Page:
Too late. One hand flapped stupidly for a moment at the airy freedom on the other side but then I was trapped.

‘Hello?’ I called again, somewhat more nervously. ‘Zoe?’

Slowly, light after flickering light filled the room and a shape appeared on a steel balcony bolted to one water-stained wall.

‘Are you…Zoe?’ I asked, shielding my eyes from the glare with one hand. I approached until I could see the figure more clearly. It was a large dwarf – and by that I mean an obese dwarf, straining at the fabric of the only garment it was wearing, a hessian sack bearing the image of a single grey fish. The dwarf was wearing eye-shadow and appeared to petting a cat that looked for all the world like a shaved ferret. I peered more closely and discovered that it was in fact a shaved ferret.

‘I am Zoe.’ It said, in a voice like distant thunder recorded on a toy microphone underwater.

‘Er, you’re Zoe? From crazybrave? Ah, OK. So is, uh, Kay, here?’

‘I am Kay,’ it said.

‘Uh, OK. Carolinkus? Rachel? Are they here?’

‘They are here,’ the dwarf said, pointing to its forehead with a long discoloured bone which it produced from underneath the ferret. ‘I am Carolinkus. And I am Rachel.’

‘Um, OK, mate, look, I’ll just be going now.’ I started to back away, unsure of how I could make my escape.

‘I am everyone you are seeking. Everyone,’ it said, with a piercing stare. ‘And I am you!’ It shrieked, and with a sudden movement which sent the ferret flying through the air in my direction, it pulled a crab’s pincer from a hole within the sack. I screamed as it pointed the pincer at me and ran back to the roll-a-door.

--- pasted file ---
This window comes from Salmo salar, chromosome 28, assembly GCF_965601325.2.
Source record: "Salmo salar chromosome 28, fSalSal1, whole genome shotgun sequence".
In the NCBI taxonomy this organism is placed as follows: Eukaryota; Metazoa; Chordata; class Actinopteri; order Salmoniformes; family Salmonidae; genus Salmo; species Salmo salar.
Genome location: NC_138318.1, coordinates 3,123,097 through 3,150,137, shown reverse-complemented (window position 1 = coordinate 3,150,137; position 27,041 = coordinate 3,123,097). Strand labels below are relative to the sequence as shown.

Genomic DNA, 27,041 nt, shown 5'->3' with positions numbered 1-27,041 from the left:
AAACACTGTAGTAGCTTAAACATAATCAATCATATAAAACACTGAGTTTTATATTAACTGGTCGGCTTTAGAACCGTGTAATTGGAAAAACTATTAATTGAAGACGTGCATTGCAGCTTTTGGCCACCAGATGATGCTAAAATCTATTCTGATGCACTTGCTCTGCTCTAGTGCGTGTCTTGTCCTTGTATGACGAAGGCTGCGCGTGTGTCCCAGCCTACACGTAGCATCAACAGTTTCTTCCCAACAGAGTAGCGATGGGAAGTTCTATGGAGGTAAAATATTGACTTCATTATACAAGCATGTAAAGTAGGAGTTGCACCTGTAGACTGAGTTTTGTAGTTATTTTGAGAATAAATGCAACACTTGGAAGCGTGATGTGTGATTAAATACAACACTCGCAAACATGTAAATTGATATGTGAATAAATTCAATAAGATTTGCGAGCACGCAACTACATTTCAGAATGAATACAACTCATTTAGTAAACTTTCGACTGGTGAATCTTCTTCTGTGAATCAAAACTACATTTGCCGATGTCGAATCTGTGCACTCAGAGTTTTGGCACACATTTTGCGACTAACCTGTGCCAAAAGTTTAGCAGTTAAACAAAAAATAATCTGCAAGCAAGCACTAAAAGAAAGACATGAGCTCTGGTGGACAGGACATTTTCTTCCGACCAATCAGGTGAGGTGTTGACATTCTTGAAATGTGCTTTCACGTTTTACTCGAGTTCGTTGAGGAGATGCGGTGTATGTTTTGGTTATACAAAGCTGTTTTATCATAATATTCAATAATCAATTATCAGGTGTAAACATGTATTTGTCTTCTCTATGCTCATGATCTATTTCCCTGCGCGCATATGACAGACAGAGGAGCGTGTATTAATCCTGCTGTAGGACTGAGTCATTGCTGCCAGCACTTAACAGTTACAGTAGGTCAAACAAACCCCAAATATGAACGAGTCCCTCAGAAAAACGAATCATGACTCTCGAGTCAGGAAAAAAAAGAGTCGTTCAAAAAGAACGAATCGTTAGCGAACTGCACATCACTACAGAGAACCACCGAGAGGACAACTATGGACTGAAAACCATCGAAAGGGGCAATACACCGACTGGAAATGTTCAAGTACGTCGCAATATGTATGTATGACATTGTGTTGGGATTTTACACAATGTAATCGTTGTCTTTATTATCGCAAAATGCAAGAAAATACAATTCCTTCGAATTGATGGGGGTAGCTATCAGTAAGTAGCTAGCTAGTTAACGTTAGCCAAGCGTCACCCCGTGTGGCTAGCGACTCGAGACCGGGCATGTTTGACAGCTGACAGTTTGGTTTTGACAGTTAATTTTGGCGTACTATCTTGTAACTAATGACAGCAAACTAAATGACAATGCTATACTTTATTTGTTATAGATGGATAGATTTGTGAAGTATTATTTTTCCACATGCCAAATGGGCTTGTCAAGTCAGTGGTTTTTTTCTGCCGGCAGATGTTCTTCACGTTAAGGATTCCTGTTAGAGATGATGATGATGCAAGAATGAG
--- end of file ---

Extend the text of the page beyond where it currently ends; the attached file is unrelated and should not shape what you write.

As the dwarf howled with laughter, the ferret scampering at its feet, I pulled savagely at a chain on the door until I had opened it just enough to slide out.

I stood outside gasping at the fresh air, hugging my sides. And then from inside my ribcage there was a raucous new sound, stabbing at my heart.

My mobile phone. Ringing. And vibrating.

It was Zoe, with an update. Right address, wrong suburb. I hate it when that happens.

So we had the Great Canberra Blogger Picnic. And it was great and there were bloggers there, as well as blogger-nippers and blogger-bits-on-the-side. A fun time was had by all. Yay!

[* This story is obviously a work of fiction because I don’t own a mobile phone. And yes I was stuck for a title.]

Tuesday, November 30, 2004

Lost in transubstantiation

Just days after promising a resurgence in crustaceanist blogging, I’m back to announce another hiatus. I’m going to Japan tomorrow and will be back on Sunday morning. Just in time for the great Canberra blogger picnic.

But please... let no one else say: 'hey, it will be just like that movie...with you know, that funny guy, and that girl. And they're, you know, lost.'


Here’s a question picking up on a few blog posts of late: is Canberra bloggery increasing or does it just seem that way. Are we on the egde of a new golden age of prosperity?

Also, let me nominate Mark as Canberra’s loveliest blogger.